That's why Jacobs says he founded cinema-i, an independent DVD outlet that aims to rectify this problem and to tap the "untapped pool of independent features" that languish each year. cinema-i.com is an online retail site that showcases obscure independent, foreign and documentary DVDs, alongside traditional art house hits. It is an online store—a virtual Blockbuster for the non-blockbuster film.
Jacobs believes cinema-i can do for the film business what online self-publishing has done for the print world: diversify it and create some wiggle room for the independent artists whose fare is creative, artistic, and otherwise out of the mainstream.
"Filmmaking today is at a stage where music making was five years ago and print publishing was in the late eighties," Jacobs observes. "Self-publishing has become a legitimate road for independent musicians to break into the business. Self-published books have become bestsellers, and major publishers frequently purchase the right to re-publish self-published works. We want to help launch similar opportunities for filmmakers."
Jacobs has been involved in the Los Angeles-area movie business for about 12 years and has screenwriting credits on three feature films. He began mixing the film world with the online world in 1995 when he worked for America Online as a senior producer for AOL's promotional movie site and was responsible for creating AOL's "first animated comic strip," he says. The idea for cinema-i has been percolating in his brain for the past few years.
What browsers find on the virtual shelves of the cinema-i store are films in four major categories: American, Foreign, Animation, and Documentary. Most of the films are feature length. Jacobs says he's chosen not to stock short films because he feels that category is already well served by many other Web sites such as Atom Films and IFILMS.
On cinema-i.com, you'll find such non-commercial fare as The Acid House, described as a "surreal triptych" by Trainspotting author Irvine Welsh, and Little Otik, a surreal film based on a Czech legend about a tree root whittled into the shape of a baby (a sort of macabre Pinocchio). Then there's some edgy urban American stuff like Bellyfruit, a drama about teenage Los Angelino mothers that features a "hip hop, R&B, funk, and techno-rave soundtrack." Documentaries include The Saltmen of Tibet and Modern Tribalism, which is described as "a journey into America's primitive soul."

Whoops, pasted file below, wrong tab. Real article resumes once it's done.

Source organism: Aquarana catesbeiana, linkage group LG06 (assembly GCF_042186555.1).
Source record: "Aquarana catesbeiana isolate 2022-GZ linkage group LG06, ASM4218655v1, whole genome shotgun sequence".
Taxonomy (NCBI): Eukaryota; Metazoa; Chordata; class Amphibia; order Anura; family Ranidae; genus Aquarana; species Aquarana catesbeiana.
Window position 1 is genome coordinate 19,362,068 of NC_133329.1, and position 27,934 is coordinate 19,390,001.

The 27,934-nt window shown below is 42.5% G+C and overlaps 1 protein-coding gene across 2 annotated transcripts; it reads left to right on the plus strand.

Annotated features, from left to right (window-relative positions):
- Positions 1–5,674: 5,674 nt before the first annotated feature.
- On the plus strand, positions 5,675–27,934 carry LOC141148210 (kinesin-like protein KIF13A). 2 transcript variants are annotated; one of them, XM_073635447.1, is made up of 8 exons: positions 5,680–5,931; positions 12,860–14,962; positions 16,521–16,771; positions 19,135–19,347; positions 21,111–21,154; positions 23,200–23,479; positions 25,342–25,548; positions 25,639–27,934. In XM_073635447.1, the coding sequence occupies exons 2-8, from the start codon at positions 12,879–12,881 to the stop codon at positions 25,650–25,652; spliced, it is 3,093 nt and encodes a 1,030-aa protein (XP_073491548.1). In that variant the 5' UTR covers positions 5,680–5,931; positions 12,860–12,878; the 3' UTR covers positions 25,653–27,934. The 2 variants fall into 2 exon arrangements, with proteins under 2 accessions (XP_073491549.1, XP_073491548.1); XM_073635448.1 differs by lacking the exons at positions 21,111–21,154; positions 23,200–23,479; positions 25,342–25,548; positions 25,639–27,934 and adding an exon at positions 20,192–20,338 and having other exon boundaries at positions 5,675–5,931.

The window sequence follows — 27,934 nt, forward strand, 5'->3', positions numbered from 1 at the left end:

cinema-i is a DVD-only store; it does not sell films on VHS, VideoCD, or anything other than DVD. "My original idea when I started cinema-i was that technology could be used not just to shoot and edit films, but also to distribute them more effectively. I wanted to use DVD to open up a new distribution window," says Jacobs. Besides, there was no realistic alternative: "I didn't see a great future for VHS, noticed that most feature film sales are going to DVD, and figured that the penetration of DVD players, though still not equal to VCRs, was close enough," says Jacobs.
Engaging the online filmmaking community, the cinema-i store will also provide resources to filmmakers to make self-distribution easier and more professional. cinema-i will work with filmmakers to create professional-quality DVDs and packaging. Plans are underway to offer filmmakers access to graphic artists at reasonable rates. The site has negotiated with vendors to provide reasonable packaging, DVD authoring, and duplication services as well.
Jacobs says that while most filmmakers are DVD-savvy, many of them have no direct hands-on experience with the medium. Also, he sees a lot of confusion currently surrounding DVD, thanks to ongoing issues with incompatible recordable DVD standards. "Just getting a DVD disc to play in your PC isn't good enough," says Jacobs. "You need it to play in every player all over the world."
Jacobs believes that packaging is a major key to the successful sale of DVD movies. "As with books, people judge movies by their covers," he says. "We want our packages to be indistinguishable from the professional packages that the major studios produce."
Again, Jacobs compares the cinema-i approach to print publishing. "The trend in desktop publishing has been to self-publish limited-run, but professional-looking books for eventual submission to editor or publishers," he says. "And writers have had much better success submitting a real, professional-looking book with a few quotes on the back cover than submitting a typewritten manuscript. They are too easy to dismiss. We think the same thing is true for a DVD movie—the look is important to the sale. You can't submit something that looks like a bootleg CD."
Jacobs says his marketing strategy is "two-pronged," aimed at both consumers (via the cinema-i online DVD store) as well as at studio executives/ distributors. He aims to get the attention of the major studios in the hope that they will discover great unsung independent films on his Web site, buy the rights to them, and put their marketing muscle behind them. He claims that though he hopes to make money with cinema-i, the profit motive is not the only thing driving him. "I'm not really looking at maximizing profits, but at developing a small but sympathetic community to support independent filmmakers."
Another benefit to filmmakers who choose to sell their films through cinema-i is that they do not have to surrender any rights. "We are a store," says Jacobs. "We just want to be that store where you can get films you read about in festival reports. The more we can help to bring filmmakers together with their potential fans inside and outside the industry, the more we will succeed."
Filmmakers wishing to sell their films at cinema-i can visit the site for submission information at www.cinema-i.com.